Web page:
Womens Softball

LADIES' SOFT BALL1reftext77_1_24.gif

by L.W. Sumpton

I don't have too much to report on Ladies' Soft Ball, as information is sketchy and it, too, covers quite a period of time, and is more or less interlocked with the high school girls. Some of these players were really talented and, had they been men, could quite conceivably have gone a long way in soft ball. These girls weren't afraid of getting their hands dirty, their nails broken, or their curls ruffled.

Follows a list, from brains picked for information from various sources: (Mrs.) Florence McDonell, (Mrs.) Bea Sumpton, Katie Kowalchuk, Betha Holowaychuk, Josephine Beauregard, Annie Andrishak, Lucy Hannaford, Margaret

Ferguson, Selma Jepson and Florence Johnson. This would be about 1930. Sorry if I missed anyone.


Elk Point girls softball team at Cold Lake, about 1930.

Josephine Bartling has just come up with a gold mine-a picture of the Elk Point Ladies' Soft Ball team taken at Cold Lake about 1930 (our girls in white). How many can you identify?

This squad knocked off all comers with regularity. They were good. Fan support was fantastic. It was a toss-up which drew the most enthusiastic response-the girls' or the men 5 baseball. Unfortunately, one had to choose which to watch as both games would be played simultaneously.

Nothing much can be dug up between this era and about 1948. I allowed myself to be talked into coaching a ladies' team about this time. I must say that I rather enjoyed the experience. You see, the big difference between coaching girls and men is the fact that the girls were so enthusiastic and would to their best to do exactly as they were told. Sadly, this was not always the case with boys and men.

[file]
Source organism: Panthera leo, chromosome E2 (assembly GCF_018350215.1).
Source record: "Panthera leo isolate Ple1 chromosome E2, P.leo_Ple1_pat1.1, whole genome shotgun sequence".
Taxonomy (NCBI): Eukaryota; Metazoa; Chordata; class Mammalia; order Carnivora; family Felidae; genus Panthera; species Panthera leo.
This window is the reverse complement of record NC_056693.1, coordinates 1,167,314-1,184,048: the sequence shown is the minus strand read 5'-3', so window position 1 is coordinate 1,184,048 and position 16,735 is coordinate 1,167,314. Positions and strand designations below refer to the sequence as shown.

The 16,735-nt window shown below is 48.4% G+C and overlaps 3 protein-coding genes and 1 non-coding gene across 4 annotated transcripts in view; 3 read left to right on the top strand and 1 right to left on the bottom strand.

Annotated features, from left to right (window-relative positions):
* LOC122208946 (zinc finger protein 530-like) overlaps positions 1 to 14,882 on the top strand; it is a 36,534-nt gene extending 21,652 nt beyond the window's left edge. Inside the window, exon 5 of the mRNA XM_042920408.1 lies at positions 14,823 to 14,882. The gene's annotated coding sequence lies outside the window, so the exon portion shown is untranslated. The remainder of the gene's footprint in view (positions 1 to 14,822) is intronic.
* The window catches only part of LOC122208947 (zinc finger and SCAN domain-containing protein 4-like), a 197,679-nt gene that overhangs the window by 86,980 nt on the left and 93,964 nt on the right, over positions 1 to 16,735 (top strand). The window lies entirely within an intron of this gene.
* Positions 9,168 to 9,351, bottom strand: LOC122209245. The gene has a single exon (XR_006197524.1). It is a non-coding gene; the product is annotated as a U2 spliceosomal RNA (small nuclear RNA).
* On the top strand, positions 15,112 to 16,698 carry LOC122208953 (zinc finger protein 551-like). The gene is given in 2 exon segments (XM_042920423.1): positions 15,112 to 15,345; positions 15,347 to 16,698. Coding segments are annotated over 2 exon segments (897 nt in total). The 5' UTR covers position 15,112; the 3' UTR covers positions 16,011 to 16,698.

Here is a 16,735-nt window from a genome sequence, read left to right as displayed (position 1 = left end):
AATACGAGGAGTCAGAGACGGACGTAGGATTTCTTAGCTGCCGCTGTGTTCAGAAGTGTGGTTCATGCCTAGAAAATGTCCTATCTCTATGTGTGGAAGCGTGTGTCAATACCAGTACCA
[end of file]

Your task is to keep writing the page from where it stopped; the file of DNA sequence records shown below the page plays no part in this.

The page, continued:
I hope to be permitted to lapse into a bit of nostalgia. (Isn't that what this is all about?) Strange as it may seem, there was only one game that sticks in my mind, and that was a game in St. Paul about 1948. This was not on their regular diamond. It was played on the east side of town, with a fair sprinkling of willow bushes in the deep outfield. Our team were short a player and drafted my daughter Joan from high school to fill in. She would have been about fourteen and would rather play ball than eat.

The set up was-umpire behind the pitcher, first base umpire at first base, partisan St. Paul fans, also first base umpire.

As the game progressed, I noticed the first base umpire coaching their girls as well as umpiring. Well, of course, I didn't stand for that. I stopped the game long enough to ask him is he umpiring or coaching. Answer, "Both". We got that settled right away.

So the game went on, and we arrived at the classical example of the underdog coming from behind. Last inning, two out, bases loaded, score - Elk Point two down. Also full count on the batter-Joan Sumpton in her blue jeans. The St. Paul fans were frantic; Elk Point not too happy. The fans along the first base line were needling our Joan with taunts such as "look at the little country bumpkin in her overalls". She must have heard them, because she swung on the next ball pitched right from the heels, connected squarely, and they didn't find that ball until the next day. Of course, the St. Paul players and fans invoked a non-existent ground rule, such as "only two bases on a lost ball". So we said "O.K. We have three runs in without the home run. Game over."

It occurs to me that these accounts of athletic prowess have Elk Point as the underdog and invariably coming out on top (exception-Marwayne tournament). I can only explain that most people (myself included) find it easier, and more convenient, to remember the triumphs rather than the defeats.

No doubt the local athletes still have fun, and I am happy for them. I know that we sure did.